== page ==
What is a proper or, if possible to tell, the best way to store configuration in matters of security?

So far I can tell that a database with very restricted access is a good way, but please let's exclude the database for the moment. I'm talking about things like encrypted properties files. As this is already a suggestion, I would also like to know about something like common mistakes or things I definitely have to keep in mind to acquire a secure configuration. There are already related discussions on "the best way to store configuration", however I wasn't able to find something with focus on security.

The application runs non-distributed on a host-machine, so the configuration is stored on local system. The application is, so to say, a single user application. We are talking about something like a software-firewall to be concrete. I'm actually thinking of application-scoped settings. I need data protection in a sense of privacy (I don't want to expose functionality and configuration) and integrity. I'm not afraid of an insider (admin) but more of intruders.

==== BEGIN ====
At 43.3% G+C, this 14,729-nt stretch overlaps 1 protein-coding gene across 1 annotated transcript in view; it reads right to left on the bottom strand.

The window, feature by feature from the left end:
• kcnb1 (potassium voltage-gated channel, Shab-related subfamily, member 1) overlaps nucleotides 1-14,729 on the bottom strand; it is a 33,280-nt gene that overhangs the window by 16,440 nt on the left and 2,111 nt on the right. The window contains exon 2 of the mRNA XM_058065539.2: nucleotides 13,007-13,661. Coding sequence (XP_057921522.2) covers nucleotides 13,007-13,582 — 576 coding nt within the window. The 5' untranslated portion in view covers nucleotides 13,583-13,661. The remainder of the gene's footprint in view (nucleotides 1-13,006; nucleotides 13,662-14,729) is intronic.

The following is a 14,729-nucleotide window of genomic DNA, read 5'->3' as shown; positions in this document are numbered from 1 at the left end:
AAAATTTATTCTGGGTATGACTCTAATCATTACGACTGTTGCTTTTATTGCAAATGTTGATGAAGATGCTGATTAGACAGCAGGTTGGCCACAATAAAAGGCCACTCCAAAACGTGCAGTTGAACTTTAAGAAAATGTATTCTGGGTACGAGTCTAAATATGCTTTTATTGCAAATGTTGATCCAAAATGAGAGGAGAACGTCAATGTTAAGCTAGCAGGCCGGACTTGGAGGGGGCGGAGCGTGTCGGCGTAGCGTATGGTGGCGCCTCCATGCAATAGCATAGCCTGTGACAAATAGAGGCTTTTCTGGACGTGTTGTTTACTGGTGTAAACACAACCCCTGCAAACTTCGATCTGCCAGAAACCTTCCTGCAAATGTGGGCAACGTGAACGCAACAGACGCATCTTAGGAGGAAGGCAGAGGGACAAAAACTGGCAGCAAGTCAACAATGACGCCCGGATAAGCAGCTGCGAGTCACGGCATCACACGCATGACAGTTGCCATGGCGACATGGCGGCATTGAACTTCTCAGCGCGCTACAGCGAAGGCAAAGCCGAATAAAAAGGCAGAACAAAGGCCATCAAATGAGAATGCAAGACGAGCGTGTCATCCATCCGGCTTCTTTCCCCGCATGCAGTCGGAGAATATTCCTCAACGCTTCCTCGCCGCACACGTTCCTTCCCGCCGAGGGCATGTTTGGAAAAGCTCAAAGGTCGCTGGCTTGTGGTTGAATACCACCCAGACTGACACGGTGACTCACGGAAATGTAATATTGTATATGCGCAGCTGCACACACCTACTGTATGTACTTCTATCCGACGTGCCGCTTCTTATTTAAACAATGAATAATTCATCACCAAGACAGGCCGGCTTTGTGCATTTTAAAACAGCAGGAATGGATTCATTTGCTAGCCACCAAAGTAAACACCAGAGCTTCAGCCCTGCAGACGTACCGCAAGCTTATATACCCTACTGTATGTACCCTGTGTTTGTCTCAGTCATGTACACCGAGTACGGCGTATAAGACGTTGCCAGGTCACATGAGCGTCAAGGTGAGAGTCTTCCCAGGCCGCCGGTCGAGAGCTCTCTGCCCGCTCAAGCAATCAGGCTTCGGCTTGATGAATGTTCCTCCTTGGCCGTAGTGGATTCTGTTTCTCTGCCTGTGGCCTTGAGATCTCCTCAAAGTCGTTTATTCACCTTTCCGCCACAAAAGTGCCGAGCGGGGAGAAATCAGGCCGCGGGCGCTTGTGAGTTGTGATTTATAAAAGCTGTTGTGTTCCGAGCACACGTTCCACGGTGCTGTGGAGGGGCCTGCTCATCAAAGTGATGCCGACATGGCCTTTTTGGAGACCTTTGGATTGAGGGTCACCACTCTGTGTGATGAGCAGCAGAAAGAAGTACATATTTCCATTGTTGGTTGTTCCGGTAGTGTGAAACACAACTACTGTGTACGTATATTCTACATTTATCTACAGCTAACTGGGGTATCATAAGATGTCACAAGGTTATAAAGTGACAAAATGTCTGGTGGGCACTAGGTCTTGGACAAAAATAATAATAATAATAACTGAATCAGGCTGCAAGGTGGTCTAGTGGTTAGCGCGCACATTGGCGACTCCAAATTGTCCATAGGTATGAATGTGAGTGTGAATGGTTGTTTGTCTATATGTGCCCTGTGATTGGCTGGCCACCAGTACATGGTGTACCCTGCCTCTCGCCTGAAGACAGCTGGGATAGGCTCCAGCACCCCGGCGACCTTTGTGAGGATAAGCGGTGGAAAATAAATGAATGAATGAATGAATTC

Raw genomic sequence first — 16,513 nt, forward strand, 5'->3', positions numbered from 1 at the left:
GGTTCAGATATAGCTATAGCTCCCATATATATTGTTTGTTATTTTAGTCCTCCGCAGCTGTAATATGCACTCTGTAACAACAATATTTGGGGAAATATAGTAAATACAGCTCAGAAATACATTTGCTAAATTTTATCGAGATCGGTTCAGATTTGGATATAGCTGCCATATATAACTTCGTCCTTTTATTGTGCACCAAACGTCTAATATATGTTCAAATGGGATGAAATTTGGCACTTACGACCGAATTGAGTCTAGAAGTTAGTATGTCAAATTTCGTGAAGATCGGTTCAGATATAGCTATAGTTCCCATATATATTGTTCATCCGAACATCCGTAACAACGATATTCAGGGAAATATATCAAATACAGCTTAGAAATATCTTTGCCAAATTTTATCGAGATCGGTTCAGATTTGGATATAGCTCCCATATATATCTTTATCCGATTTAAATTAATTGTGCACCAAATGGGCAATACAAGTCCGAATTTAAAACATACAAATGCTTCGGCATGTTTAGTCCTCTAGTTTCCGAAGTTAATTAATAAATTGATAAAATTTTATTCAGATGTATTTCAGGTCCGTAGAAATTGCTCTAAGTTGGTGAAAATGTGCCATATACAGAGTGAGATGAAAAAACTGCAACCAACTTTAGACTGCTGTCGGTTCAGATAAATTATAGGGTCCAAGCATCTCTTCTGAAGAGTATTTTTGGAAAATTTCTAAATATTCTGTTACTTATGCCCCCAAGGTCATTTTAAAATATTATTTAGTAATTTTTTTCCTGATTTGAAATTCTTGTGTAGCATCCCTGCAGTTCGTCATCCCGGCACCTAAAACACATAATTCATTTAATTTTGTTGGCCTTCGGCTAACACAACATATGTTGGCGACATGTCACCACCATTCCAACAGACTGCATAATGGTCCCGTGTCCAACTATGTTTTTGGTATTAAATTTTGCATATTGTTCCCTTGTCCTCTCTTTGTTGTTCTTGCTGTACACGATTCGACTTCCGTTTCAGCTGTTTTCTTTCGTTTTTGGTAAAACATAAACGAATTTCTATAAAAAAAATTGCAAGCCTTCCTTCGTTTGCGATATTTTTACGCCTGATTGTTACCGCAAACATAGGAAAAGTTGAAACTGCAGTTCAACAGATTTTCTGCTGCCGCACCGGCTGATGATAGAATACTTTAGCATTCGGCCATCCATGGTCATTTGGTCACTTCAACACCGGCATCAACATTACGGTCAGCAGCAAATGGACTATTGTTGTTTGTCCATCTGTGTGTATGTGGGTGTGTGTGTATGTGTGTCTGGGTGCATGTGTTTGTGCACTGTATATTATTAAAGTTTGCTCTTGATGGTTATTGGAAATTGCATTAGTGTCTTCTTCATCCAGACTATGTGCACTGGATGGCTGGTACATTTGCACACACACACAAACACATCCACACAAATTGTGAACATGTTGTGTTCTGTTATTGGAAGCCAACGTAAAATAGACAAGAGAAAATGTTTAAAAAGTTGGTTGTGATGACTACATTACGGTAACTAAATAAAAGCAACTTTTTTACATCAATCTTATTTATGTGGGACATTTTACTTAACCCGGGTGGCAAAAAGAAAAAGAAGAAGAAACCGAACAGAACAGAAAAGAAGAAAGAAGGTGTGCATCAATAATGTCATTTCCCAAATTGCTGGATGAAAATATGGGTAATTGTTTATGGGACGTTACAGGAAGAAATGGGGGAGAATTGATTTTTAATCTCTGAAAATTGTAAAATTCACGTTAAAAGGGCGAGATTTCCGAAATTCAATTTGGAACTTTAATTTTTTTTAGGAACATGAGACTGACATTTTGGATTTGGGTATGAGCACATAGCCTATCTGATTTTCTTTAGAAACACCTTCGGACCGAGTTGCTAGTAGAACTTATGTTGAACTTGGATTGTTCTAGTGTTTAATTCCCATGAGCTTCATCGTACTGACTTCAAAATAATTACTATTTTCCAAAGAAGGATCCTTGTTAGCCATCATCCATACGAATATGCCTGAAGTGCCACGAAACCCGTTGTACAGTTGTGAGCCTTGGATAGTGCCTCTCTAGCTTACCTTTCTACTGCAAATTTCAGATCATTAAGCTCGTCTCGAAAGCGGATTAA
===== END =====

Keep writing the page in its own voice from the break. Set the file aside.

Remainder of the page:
I already asked this question on stackoverflow but I think it is more appropriate to ask it here. I will delete the stackoverflow post in timely manner.

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    Securing a configuration file from non-administrators? Just set the DACL on the file not good enough?
    – Paul
    Sep 22 '14 at 9:34
  • "Just set the DACL on the file not good enough?" - I dont know :\ is it? I am asking this question, because im not rly aware of the attack surface of application configuration files. If you can explain with some sentences why a DACL configuration is sufficient my question is answered, i guess. Sep 22 '14 at 10:09